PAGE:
Better Call Saul
    Black Sails
    Bloodline
    Falling Skies*
    The Flash
    Game of Thrones
    Hannibal
    Haven*
    Justified
    Marvel Agents of SHIELD
    Ray Donovan
    Scorpion
    Vikings
    The Walking Dead
    Californication*
    Heroes*
    Star Trek TOS*
    (* no longer active, but that doesnt mean I cannot find them)

    every time a new 'episode' is available for watched, its automatically downloaded, washed, pressed and folded for viewing, this is all automated.

    Overhead:
    internet 100usd/mo
    VPN 10usd/mo
    private indexing access 6/mo
    usenet access 40/mo
    hardware 100/mo

    so, my monthly out of pocket is 256usd/mo that includes internet. but with that, i get the shows I want to watch, when I want to watch them, in the format I want to see, AND i have a copy to watch someday when i want in the future.

    Sure, not everyone has 40tb to mess with, but its been an accumulative game that while the mafiaa refuses to compromise, incredible tools have filled customer demand.

    cutting cords you say? ive not seen a broadcast commercial since the live broadcast of NFL SuperBowl, otherwise, its been close to 14 years. I dont do commercials, the network got paid by the advertiser, some of the shows I gather were already paid for, others like Game of Thrones made millions selling the broadcast rights, so everybody got paid, nobody lost money, and 'expected' income is bullshit, sure, i had an expected income of 1.2m last year, but i cant file that on my taxes, or sue the FCC because I cannot fuck clients anymore.

    bottom line is, if they offered what I want, when I want for the 256usd/mo, I would STILL not switch, let the fuckers burn.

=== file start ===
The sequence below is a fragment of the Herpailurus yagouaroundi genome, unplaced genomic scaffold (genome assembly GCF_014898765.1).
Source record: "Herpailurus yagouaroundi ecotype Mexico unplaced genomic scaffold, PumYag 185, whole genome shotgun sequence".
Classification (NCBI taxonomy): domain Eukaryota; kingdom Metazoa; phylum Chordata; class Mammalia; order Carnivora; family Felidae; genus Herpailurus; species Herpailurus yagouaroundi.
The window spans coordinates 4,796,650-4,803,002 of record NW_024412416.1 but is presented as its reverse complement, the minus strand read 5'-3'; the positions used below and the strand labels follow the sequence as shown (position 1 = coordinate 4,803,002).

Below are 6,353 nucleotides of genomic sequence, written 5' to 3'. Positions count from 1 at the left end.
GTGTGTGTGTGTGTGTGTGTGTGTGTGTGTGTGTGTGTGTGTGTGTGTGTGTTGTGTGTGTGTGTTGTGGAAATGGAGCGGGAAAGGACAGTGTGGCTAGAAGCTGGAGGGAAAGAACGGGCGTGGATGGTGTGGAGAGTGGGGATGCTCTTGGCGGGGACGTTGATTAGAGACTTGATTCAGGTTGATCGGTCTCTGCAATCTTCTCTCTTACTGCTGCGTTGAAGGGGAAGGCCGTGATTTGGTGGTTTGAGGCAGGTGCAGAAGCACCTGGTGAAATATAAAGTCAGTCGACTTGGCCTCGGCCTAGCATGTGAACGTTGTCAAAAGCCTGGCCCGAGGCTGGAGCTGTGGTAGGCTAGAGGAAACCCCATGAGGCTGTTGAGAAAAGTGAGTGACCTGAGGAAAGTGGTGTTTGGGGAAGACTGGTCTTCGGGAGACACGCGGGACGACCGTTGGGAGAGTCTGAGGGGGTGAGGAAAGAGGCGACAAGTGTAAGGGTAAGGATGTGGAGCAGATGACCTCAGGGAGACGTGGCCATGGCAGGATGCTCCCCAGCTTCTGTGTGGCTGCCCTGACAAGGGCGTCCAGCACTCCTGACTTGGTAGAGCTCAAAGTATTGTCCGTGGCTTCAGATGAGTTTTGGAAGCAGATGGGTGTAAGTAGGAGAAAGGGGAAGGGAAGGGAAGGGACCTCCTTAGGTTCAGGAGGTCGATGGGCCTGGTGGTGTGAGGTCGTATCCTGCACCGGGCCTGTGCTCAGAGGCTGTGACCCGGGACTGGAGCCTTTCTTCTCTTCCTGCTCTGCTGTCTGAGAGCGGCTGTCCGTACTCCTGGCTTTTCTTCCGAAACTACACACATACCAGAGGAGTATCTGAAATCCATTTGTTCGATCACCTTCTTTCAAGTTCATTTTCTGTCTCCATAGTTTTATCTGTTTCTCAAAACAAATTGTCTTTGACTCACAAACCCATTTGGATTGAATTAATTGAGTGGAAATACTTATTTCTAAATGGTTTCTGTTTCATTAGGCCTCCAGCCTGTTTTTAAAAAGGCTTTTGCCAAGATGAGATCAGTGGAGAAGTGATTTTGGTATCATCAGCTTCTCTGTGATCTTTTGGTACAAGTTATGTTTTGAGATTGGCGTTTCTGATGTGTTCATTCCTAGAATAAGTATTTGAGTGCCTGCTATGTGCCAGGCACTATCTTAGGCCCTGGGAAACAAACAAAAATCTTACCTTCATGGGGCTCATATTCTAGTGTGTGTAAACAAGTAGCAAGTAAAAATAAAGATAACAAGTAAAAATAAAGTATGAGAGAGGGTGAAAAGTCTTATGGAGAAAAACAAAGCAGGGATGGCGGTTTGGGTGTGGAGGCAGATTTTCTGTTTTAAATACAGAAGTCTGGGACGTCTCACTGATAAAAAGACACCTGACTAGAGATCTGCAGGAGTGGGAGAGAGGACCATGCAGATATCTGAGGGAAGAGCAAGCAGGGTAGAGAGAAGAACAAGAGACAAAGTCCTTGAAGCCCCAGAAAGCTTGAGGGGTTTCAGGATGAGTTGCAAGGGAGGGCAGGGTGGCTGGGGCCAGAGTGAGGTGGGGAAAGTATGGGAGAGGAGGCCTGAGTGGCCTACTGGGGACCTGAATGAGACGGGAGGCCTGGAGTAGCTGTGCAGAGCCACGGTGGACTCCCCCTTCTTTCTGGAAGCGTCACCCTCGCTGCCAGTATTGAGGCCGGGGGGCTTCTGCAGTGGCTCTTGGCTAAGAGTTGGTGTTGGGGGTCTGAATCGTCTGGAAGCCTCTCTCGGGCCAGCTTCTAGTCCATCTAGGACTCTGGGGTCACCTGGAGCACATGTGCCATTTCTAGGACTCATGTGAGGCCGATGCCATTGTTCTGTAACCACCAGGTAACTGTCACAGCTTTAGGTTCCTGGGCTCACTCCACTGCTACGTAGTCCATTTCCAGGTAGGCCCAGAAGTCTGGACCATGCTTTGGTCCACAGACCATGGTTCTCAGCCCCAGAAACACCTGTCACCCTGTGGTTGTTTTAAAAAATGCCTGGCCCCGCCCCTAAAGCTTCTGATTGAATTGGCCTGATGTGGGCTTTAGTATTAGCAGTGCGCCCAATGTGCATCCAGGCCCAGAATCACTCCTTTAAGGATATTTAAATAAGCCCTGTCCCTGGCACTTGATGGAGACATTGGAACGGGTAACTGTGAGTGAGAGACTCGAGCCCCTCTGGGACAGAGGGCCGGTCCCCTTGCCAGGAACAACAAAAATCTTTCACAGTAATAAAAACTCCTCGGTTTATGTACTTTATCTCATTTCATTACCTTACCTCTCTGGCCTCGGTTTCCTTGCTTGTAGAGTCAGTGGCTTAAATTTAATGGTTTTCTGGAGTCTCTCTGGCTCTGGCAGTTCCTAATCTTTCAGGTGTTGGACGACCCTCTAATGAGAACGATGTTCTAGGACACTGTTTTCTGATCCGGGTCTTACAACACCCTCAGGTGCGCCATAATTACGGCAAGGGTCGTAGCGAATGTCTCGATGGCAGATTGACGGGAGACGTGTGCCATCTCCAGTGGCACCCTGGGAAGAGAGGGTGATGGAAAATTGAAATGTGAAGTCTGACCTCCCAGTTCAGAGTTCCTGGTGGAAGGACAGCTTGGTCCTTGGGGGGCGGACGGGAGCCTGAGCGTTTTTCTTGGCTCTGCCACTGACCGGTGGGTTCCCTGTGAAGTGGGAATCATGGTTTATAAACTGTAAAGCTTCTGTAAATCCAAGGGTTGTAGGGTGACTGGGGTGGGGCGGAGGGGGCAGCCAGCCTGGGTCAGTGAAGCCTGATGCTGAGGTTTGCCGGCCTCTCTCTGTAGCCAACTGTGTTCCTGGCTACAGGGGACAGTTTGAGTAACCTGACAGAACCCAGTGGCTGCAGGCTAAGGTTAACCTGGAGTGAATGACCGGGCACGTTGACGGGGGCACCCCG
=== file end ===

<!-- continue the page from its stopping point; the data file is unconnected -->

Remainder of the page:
-- Free Peter Sunde

  • Jan 13th, 2015 @ 8:47am

    Re: boycott

    been boycotting them since 1998, attempting to single-handedly destroy the industry with my pirating ways. 21Tb archive and growing every day. Have not seen a television commercial, or pre-movie FBI idiocy in over 15 years.

    they steal from the public domain, I infringe, so who's the criminal again?

  • Dec 29th, 2014 @ 8:05pm

    Re: useful idiots

    you don't get it, this is systemic..

    when was the last time Congress actually passed a law with the people in mind, even legalization of marijuana is $$$ motivated, and convenient to those with greed, and power to enact bought, paid and written laws.

    your country is now an international joke.

  • Jul 11th, 2013 @ 3:28pm

    Re: Re: I thought The Hill allowed comments

    and THIS is why I have 24Tb, and more movies than Netflix.

  • Jun 4th, 2013 @ 8:20am

    Re: Re: w0w

    understood, however, upon my own research www.googleanalytics.com and many, many other 'google apps' attempt to extract an enormous amount of information during everyday surfing.

    im not a tinfoil hatter, but I do respect my own privacy, and take considerable measures to ensure my anonymity is anonomous. not for paranoid reasons, but because i believe information is mine to divulge, not to be extracted.

  • Jun 4th, 2013 @ 7:04am

    w0w

    this is the first coherent post I have read from you in almost 3 years, I just had to login for once.